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Selling rain? You could buy some this weekend at Little Chicago

Brandon Paykamian • Updated Aug 10, 2017 at 5:23 PM

Just about everything can be turned into a collectible commodity these days.

Including rain.

After moving from Chicago to Dallas, Todd Mrozek ended up in “Little Chicago” — Johnson City — in 2006. Years ago, he conceived the idea to collect and bottle rain from different parts of the country to sell as souvenirs. He’ll be doing just that this weekend in downtown Johnson City at the second annual Little Chicago Downtown Music and Arts Festival.

As strange as it might sound to some, Mrozek said it's a unique way to “capture and keep the essence of a place.”

“It’s really just something for fun,” he said. “People either look at it and think it's interesting, or they just go nuts over it.”

Mrozek has traveled just about everywhere, working as a journalist years ago before he ran for office as a state representative for Tennessee’s 7th District in 2010. He is the son-in-law of Vice Mayor Jenny Brock. His wife Jennifer, who also helps collect rain, was born here, which is what brought them back to the region years ago.

“I fell in love with the area, and we’ve been here ever since,” Mrozek said.

Mrozek began collecting and selling rain a few months ago, initially collecting rain samples from across East Tennessee and the Smoky Mountains region. His current occupation as an engineering salesman gives him the chance to continue traveling across the country, which is why he started expanding his area of collection to other regions: Asheville, Dallas, New York City, Chicago and numerous other cities.

“It gives me an opportunity to grab rain from all kinds of different places,” Mrozek said.

But of course, the amount of precipitation experienced here is also a plus for Mrozek, who said he tries to seize every opportunity to go out and collect the rain.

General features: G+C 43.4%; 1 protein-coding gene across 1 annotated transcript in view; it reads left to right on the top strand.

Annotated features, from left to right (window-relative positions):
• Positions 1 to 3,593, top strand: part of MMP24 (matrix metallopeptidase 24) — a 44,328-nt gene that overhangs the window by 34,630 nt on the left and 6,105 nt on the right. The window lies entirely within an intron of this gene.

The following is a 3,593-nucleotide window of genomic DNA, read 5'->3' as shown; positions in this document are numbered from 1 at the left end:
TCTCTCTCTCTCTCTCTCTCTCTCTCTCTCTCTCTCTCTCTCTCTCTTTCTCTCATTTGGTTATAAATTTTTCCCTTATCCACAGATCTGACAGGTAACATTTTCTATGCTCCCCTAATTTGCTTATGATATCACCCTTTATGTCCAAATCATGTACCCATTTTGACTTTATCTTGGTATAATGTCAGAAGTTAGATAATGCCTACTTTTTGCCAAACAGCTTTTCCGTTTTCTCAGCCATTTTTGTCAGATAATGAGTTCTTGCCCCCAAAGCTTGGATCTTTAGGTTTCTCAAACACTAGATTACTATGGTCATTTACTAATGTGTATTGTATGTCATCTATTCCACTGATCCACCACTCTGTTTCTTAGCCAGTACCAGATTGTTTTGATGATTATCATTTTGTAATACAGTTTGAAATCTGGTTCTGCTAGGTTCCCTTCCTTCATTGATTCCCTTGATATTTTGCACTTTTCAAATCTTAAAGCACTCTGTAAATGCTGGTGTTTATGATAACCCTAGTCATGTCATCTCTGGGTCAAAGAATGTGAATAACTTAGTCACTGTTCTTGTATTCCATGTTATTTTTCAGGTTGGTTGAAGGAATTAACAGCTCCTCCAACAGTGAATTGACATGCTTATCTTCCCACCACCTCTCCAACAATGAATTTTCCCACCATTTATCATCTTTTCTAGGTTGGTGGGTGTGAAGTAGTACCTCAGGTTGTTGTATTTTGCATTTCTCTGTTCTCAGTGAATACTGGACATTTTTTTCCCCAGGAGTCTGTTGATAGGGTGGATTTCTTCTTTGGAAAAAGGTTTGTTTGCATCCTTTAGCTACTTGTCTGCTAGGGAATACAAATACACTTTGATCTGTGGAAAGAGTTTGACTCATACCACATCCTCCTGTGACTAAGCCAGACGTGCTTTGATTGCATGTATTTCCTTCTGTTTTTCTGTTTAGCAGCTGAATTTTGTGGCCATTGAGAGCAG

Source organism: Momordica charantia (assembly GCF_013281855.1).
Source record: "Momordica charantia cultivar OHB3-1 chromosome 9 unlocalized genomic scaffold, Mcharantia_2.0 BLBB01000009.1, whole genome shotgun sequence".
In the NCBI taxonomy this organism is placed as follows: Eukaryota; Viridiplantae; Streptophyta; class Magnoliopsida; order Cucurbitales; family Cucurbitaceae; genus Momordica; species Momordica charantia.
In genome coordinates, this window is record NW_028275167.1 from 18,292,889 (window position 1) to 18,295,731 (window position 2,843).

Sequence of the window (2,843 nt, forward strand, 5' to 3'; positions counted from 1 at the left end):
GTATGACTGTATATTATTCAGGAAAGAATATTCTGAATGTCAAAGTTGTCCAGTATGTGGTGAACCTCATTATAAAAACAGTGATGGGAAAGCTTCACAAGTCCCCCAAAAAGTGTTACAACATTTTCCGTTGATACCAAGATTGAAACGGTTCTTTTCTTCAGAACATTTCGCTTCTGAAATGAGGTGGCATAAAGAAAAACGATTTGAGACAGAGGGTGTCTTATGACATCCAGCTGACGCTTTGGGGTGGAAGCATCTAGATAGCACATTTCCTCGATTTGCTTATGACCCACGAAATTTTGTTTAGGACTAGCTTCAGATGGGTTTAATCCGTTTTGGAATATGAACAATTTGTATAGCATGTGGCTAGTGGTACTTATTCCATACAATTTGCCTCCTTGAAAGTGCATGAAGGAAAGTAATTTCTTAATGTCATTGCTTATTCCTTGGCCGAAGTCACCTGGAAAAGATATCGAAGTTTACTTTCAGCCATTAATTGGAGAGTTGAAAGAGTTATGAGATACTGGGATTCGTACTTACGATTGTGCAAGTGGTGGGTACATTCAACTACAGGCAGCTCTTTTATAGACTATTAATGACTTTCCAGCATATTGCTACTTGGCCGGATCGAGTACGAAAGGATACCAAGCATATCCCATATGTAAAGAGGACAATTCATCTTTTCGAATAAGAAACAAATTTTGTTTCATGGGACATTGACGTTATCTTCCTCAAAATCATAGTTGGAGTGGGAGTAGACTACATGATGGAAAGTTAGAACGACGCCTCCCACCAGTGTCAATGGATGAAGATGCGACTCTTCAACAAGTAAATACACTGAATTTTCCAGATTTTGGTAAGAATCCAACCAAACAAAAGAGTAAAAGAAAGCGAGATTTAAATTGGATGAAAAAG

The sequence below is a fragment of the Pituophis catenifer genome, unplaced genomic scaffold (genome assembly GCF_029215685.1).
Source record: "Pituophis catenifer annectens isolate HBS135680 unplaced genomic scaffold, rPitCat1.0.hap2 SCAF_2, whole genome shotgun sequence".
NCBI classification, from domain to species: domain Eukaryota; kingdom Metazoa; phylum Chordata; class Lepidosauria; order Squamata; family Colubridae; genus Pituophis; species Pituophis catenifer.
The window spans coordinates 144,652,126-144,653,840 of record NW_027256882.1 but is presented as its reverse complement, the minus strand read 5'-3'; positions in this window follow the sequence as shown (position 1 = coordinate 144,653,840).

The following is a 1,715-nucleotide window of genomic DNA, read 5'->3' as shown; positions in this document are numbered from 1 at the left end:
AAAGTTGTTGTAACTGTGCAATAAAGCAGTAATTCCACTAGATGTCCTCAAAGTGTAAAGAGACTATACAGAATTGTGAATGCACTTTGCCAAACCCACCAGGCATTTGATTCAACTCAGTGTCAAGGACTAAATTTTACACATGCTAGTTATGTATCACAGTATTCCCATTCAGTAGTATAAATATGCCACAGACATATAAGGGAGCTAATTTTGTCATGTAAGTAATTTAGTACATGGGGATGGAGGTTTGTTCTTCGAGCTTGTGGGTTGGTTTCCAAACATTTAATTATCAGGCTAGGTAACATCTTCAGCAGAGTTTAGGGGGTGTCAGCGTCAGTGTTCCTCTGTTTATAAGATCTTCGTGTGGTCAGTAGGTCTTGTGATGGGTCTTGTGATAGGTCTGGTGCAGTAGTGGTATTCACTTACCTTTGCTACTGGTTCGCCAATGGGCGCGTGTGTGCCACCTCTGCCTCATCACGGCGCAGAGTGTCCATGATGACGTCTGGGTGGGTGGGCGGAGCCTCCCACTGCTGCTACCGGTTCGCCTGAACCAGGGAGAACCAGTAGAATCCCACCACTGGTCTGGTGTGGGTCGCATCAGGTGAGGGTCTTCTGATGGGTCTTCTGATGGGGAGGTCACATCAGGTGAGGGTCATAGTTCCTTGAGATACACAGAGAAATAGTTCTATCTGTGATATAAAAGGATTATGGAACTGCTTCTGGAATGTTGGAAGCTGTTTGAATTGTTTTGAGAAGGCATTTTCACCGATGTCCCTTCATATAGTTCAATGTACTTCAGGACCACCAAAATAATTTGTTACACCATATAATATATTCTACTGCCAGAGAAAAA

“One of the things we’ve discovered is how much rainfall we get in Johnson City,” he said. “We get over 40 inches annually in East Tennessee, so it's certainly a prevalent aspect of our weather.”

That amount of rain is important, too, as Mrozek said he has noticed a surprising increase of demand since coming up with the idea. As Johnson City continues to grow and attract new visitors, he hopes to “ride that wave” by selling this new commodity.

“They’re great for gifts and collectibles,” he said. “We’ve already had a good response to it.”

As one would imagine, Mrozek often attracts a lot of curious onlookers when he goes out to collect rain. When others are running to get indoors, Mrozek goes outside and sets up just about anything to collect as much rain as possible, usually something with the widest base possible, like a tarpaulin or a small kiddy pool. He said this is often a “conversation starter.”

“When we first started, we would go out and get pictures as we were collecting the rain. People were all running to get out of the rain, and we went out because that’s what we were waiting for,” Mrozek said laughing. “We would get some funny looks.”

For more information on Mrozek’s rain collection, visit www.realrains.com. For more on Little Chicago, visit the festival site at www.littlechicagofestival.com.

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